- Published: 04/05/2009
- ISBN: 9781846271403
- 352 pages
When Rachel sets off alone for her mother’s isolated country house, she promises herself that the business of packing up and selling will only take a couple of weeks, and then she’ll be home again, and back to normal. But from the moment she steps through the front door, Rachel feels that the house contains more than she had expected: along with the memories of her mother, there is something else, a presence – not quite tangible – trying to make itself felt. As Rachel struggles to put her mother’s affairs in order, she grows ever more convinced that the house holds a message for her. Can the ghosts of the past be forcing their way into the present, or is Rachel really beginning to lose her mind?
The great strength of the novel is that you are equally concerned with both sets of characters, and their stories. Baker's spare, visual prose is a treat to read
Baker's deft pacing pays spooky dividends
A portrait of a heroine in search of her identity ... Baker handles it confidently
From the Same Author
The Picture Book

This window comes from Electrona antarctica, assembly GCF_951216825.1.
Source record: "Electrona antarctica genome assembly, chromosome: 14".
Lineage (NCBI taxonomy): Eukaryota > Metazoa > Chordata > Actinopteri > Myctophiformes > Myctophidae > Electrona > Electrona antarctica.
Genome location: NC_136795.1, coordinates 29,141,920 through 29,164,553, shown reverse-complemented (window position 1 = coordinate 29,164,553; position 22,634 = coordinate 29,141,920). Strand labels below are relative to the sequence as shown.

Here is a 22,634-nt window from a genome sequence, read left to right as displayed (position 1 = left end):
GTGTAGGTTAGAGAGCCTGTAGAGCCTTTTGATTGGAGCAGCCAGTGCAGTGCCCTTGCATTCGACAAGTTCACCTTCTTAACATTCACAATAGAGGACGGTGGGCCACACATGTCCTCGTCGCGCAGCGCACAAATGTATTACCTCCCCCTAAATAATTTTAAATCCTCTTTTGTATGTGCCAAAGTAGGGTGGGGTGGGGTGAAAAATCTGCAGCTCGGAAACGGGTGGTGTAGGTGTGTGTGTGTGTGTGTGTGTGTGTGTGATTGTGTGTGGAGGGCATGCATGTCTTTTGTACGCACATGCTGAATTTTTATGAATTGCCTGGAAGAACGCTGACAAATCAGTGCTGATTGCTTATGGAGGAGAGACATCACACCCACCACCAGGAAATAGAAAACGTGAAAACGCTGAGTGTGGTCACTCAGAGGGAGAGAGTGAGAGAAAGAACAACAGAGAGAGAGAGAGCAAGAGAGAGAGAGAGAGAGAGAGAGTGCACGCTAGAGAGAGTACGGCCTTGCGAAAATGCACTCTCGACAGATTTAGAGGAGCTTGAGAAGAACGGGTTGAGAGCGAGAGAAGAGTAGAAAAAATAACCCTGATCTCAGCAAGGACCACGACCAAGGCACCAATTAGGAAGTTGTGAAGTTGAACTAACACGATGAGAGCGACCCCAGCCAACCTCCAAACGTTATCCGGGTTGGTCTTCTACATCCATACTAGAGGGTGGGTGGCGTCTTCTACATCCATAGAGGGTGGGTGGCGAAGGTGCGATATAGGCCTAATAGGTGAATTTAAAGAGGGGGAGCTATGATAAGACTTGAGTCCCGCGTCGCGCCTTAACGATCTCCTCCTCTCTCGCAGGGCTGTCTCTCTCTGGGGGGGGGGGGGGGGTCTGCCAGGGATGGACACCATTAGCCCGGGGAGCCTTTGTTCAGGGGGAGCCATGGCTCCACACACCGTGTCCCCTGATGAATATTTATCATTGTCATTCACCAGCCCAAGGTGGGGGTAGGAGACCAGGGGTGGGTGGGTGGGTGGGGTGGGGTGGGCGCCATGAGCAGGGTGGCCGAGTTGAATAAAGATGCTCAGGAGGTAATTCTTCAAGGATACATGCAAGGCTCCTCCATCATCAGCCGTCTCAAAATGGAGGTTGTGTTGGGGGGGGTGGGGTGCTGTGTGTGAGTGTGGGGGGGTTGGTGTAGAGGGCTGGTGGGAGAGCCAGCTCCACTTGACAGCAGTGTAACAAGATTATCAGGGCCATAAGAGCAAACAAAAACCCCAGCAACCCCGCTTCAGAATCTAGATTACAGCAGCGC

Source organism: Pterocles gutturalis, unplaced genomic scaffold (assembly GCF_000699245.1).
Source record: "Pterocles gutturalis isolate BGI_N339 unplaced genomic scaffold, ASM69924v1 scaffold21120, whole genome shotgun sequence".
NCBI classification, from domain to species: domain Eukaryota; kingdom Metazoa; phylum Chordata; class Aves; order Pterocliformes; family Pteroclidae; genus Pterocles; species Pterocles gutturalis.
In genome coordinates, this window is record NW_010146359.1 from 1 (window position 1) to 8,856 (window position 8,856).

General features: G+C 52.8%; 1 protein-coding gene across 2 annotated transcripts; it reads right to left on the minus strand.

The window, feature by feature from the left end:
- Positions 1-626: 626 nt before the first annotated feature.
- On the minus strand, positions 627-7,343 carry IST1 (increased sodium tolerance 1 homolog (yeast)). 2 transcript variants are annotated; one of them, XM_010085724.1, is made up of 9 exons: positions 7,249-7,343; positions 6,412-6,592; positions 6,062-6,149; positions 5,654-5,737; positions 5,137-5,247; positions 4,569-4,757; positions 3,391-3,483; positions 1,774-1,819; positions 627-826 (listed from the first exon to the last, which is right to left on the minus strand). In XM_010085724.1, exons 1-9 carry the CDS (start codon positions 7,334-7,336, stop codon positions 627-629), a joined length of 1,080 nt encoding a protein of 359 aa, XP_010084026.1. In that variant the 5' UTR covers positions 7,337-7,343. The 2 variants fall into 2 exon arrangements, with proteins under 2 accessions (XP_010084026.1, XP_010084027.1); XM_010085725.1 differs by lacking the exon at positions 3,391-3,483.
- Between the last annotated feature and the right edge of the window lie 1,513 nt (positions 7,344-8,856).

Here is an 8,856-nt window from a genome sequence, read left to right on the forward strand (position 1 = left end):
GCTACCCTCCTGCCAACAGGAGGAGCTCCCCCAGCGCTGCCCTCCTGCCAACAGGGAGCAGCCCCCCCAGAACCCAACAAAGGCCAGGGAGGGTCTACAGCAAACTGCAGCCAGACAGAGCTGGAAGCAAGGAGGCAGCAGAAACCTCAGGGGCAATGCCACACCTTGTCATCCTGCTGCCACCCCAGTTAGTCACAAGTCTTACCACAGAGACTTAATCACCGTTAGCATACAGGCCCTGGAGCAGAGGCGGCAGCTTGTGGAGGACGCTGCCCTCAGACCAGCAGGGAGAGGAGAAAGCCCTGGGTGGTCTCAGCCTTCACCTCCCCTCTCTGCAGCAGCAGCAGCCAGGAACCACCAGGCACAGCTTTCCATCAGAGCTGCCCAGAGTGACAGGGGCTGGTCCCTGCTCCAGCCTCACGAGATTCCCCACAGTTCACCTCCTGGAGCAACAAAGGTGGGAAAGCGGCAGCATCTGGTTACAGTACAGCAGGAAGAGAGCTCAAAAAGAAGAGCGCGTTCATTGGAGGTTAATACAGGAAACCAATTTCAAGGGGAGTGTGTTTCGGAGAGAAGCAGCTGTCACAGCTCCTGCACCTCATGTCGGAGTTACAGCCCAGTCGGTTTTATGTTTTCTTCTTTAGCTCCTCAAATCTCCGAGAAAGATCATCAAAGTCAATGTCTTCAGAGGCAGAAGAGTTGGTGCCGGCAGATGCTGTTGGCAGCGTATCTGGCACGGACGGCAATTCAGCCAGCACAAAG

Set against the rolling backdrop of a century of British history from WWI to the ‘War on Terror’, this is an intimate family portrait captured in snapshots. First there is William, the factory lad who loses his life in Gallipoli, then his son Billy, a champion cyclist who survives the D-Day Landings on a military bicycle, followed by his crippled son Will who becomes an Oxford academic in the 1960s, and finally his daughter Billie, an artist in contemporary London. Just as the names – William, Billy, Will, Billie – echo down through the family, so too the legacy of choices made, chances lost, and secrets kept.
Rich in drama and sensuous in detail, The Picture Book is a beautifully crafted story about parents and children, about fate and repetition, and about the possibility of breaking free.